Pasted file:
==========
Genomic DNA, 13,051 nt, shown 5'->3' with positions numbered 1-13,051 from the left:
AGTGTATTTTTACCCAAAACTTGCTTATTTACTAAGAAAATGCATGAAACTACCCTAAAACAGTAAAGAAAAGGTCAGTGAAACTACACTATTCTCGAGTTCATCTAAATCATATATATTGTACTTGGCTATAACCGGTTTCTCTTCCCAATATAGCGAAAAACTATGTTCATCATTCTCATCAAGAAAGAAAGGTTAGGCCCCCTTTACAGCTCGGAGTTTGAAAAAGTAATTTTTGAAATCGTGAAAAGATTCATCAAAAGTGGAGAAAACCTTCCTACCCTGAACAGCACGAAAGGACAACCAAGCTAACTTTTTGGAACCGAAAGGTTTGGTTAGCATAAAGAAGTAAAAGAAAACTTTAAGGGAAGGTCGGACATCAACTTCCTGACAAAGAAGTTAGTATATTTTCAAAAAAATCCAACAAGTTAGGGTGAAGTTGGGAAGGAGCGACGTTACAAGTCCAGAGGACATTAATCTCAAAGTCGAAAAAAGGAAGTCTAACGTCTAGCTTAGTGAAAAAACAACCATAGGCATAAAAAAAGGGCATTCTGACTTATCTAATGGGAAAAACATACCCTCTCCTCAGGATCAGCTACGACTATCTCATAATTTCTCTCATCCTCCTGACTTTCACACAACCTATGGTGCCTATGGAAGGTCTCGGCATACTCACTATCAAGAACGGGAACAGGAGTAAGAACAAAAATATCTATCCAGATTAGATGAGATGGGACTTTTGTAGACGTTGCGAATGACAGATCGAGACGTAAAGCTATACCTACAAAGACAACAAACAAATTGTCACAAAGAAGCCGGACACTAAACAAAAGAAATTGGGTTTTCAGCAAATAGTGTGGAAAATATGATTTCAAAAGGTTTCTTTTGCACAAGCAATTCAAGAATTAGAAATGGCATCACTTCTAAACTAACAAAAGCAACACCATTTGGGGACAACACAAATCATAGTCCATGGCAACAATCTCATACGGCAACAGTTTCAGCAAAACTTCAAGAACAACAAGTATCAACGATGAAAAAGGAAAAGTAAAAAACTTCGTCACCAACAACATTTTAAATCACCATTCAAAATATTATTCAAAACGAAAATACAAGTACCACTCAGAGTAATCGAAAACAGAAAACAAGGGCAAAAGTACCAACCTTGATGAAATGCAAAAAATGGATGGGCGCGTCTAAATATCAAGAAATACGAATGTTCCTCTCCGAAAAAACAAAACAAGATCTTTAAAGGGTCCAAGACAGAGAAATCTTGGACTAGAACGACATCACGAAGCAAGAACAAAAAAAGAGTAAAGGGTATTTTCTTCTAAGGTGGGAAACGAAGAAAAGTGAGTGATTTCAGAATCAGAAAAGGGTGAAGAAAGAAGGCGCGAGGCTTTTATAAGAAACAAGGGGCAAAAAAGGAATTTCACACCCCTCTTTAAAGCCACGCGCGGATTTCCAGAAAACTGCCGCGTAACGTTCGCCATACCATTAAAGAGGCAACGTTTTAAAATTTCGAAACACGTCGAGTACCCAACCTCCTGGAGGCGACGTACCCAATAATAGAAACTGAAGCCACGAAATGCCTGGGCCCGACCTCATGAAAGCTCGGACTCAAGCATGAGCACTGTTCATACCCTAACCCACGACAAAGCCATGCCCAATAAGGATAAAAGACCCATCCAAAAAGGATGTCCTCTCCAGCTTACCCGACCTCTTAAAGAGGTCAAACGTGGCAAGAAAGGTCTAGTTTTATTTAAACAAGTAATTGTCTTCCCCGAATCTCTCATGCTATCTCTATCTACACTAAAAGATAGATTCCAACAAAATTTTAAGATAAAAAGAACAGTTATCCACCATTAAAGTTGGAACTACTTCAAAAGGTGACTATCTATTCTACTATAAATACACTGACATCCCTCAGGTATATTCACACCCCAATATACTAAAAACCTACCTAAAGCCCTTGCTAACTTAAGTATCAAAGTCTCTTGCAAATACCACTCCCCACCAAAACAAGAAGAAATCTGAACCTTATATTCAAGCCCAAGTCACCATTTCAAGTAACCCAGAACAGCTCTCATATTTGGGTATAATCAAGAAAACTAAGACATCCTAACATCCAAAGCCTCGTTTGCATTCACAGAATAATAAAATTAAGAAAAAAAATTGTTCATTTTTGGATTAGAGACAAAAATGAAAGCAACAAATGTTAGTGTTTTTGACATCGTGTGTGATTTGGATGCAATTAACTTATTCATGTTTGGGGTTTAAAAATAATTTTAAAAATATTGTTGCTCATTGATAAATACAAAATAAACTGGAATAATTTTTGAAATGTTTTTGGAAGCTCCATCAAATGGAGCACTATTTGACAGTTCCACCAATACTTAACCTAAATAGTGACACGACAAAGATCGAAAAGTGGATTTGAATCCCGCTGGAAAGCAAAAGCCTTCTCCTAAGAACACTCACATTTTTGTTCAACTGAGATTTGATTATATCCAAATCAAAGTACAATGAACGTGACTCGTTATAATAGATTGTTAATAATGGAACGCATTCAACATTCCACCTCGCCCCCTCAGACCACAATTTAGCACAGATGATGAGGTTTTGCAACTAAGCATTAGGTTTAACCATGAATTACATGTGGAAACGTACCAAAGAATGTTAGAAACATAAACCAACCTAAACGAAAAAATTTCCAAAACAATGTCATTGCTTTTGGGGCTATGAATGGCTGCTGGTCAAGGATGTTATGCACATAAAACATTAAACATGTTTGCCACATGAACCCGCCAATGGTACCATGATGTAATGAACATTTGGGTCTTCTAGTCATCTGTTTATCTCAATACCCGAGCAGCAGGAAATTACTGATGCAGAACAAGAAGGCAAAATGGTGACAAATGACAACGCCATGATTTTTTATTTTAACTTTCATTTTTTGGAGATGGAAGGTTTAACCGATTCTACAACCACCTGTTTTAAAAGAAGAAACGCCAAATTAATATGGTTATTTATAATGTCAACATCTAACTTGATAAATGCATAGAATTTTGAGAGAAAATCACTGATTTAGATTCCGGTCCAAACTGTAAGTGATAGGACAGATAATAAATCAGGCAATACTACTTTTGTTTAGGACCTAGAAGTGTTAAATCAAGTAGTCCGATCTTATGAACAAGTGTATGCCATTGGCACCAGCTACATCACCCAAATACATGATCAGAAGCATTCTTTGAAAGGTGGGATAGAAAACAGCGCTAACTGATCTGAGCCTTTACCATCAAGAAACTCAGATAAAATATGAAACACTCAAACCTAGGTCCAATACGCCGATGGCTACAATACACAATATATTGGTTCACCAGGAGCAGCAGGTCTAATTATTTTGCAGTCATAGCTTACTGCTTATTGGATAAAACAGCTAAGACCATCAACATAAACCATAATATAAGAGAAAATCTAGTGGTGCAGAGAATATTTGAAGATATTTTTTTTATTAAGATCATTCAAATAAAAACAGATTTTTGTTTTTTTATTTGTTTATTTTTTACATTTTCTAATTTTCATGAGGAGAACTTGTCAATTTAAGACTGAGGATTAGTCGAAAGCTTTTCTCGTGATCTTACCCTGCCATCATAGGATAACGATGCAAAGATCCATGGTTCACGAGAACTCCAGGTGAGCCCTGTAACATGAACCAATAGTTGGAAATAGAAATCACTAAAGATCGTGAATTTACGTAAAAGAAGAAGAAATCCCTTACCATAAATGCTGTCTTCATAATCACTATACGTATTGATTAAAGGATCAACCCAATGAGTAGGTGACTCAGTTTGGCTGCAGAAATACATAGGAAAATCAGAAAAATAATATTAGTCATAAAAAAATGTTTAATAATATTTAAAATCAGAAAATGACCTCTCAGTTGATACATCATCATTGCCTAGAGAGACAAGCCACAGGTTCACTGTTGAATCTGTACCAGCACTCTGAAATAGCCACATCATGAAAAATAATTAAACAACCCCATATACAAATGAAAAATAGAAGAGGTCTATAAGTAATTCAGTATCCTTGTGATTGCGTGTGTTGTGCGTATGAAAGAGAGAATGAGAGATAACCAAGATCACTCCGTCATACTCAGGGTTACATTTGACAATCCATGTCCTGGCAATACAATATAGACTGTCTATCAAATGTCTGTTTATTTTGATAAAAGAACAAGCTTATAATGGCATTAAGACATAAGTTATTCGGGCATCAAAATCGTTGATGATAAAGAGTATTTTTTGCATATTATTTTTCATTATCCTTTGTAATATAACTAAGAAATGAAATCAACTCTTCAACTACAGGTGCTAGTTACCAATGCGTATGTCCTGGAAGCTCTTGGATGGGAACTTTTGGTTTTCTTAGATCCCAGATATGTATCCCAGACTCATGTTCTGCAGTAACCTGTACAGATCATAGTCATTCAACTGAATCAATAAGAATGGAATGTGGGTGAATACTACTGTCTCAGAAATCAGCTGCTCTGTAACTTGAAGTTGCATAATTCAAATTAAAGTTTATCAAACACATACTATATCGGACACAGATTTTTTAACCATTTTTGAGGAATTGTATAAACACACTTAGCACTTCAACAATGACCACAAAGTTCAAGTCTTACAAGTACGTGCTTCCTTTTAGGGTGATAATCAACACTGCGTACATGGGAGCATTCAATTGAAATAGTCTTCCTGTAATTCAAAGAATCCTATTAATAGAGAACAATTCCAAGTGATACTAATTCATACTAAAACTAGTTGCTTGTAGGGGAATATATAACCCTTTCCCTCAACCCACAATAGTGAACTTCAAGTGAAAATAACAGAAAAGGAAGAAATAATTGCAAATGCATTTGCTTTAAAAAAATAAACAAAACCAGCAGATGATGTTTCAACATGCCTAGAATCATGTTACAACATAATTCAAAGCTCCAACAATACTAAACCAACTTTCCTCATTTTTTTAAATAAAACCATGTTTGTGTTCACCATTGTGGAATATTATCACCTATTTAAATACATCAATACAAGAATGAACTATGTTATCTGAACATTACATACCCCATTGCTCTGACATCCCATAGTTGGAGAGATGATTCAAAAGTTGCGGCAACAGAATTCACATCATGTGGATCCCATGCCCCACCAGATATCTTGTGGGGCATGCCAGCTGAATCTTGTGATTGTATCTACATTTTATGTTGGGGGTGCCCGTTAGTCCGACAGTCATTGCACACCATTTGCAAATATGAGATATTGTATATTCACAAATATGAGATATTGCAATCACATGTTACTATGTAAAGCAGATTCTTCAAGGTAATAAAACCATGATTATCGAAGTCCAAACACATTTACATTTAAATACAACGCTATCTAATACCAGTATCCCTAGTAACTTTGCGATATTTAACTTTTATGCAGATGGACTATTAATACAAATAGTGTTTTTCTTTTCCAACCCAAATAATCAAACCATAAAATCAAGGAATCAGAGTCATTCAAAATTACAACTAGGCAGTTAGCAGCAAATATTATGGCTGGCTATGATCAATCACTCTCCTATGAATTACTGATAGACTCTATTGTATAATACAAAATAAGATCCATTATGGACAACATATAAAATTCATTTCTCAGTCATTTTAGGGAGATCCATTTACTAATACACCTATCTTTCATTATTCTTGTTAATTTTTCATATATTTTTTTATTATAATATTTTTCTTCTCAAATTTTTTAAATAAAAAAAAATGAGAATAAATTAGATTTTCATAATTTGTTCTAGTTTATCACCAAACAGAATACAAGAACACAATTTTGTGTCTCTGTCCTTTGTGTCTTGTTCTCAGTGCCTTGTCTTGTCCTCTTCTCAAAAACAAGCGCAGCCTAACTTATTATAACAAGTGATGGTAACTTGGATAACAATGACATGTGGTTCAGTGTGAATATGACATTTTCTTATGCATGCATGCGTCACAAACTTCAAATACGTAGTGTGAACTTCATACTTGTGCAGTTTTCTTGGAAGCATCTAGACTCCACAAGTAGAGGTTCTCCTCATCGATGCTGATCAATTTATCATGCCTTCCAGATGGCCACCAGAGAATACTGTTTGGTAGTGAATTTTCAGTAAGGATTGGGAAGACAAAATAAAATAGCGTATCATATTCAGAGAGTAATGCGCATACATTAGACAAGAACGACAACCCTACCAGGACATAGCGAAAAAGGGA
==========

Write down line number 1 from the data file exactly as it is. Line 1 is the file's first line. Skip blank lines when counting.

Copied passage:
Genomic DNA, 13,051 nt, shown 5'->3' with positions numbered 1-13,051 from the left: